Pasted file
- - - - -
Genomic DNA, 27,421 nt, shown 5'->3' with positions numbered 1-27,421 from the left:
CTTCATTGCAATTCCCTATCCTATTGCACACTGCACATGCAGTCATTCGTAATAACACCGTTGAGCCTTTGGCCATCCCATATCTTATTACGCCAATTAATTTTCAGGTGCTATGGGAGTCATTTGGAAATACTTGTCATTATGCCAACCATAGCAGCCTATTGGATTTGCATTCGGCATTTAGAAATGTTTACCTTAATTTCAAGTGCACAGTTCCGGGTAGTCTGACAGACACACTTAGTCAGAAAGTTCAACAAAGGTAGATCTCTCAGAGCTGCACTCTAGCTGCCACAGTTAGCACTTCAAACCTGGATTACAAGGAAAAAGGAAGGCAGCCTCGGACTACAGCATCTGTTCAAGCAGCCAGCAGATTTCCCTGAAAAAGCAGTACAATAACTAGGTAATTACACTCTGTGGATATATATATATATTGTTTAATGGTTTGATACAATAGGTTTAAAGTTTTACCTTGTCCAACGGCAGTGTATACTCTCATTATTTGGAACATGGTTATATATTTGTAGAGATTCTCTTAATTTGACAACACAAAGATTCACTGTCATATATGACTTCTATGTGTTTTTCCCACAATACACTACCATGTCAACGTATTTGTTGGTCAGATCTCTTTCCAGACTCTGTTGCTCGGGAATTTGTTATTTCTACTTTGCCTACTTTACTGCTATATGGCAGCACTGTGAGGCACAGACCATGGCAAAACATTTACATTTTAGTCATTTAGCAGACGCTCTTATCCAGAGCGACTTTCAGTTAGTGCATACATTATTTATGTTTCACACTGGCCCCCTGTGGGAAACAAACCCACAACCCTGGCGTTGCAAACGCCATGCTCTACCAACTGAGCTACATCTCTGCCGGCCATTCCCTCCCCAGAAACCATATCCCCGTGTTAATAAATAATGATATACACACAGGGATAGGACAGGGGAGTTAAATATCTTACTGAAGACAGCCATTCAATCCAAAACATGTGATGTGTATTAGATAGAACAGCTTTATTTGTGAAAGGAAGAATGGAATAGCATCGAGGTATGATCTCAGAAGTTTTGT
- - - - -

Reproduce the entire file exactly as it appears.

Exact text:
Genomic DNA, 27,421 nt, shown 5'->3' with positions numbered 1-27,421 from the left:
CTTCATTGCAATTCCCTATCCTATTGCACACTGCACATGCAGTCATTCGTAATAACACCGTTGAGCCTTTGGCCATCCCATATCTTATTACGCCAATTAATTTTCAGGTGCTATGGGAGTCATTTGGAAATACTTGTCATTATGCCAACCATAGCAGCCTATTGGATTTGCATTCGGCATTTAGAAATGTTTACCTTAATTTCAAGTGCACAGTTCCGGGTAGTCTGACAGACACACTTAGTCAGAAAGTTCAACAAAGGTAGATCTCTCAGAGCTGCACTCTAGCTGCCACAGTTAGCACTTCAAACCTGGATTACAAGGAAAAAGGAAGGCAGCCTCGGACTACAGCATCTGTTCAAGCAGCCAGCAGATTTCCCTGAAAAAGCAGTACAATAACTAGGTAATTACACTCTGTGGATATATATATATATTGTTTAATGGTTTGATACAATAGGTTTAAAGTTTTACCTTGTCCAACGGCAGTGTATACTCTCATTATTTGGAACATGGTTATATATTTGTAGAGATTCTCTTAATTTGACAACACAAAGATTCACTGTCATATATGACTTCTATGTGTTTTTCCCACAATACACTACCATGTCAACGTATTTGTTGGTCAGATCTCTTTCCAGACTCTGTTGCTCGGGAATTTGTTATTTCTACTTTGCCTACTTTACTGCTATATGGCAGCACTGTGAGGCACAGACCATGGCAAAACATTTACATTTTAGTCATTTAGCAGACGCTCTTATCCAGAGCGACTTTCAGTTAGTGCATACATTATTTATGTTTCACACTGGCCCCCTGTGGGAAACAAACCCACAACCCTGGCGTTGCAAACGCCATGCTCTACCAACTGAGCTACATCTCTGCCGGCCATTCCCTCCCCAGAAACCATATCCCCGTGTTAATAAATAATGATATACACACAGGGATAGGACAGGGGAGTTAAATATCTTACTGAAGACAGCCATTCAATCCAAAACATGTGATGTGTATTAGATAGAACAGCTTTATTTGTGAAAGGAAGAATGGAATAGCATCGAGGTATGATCTCAGAAGTTTTGT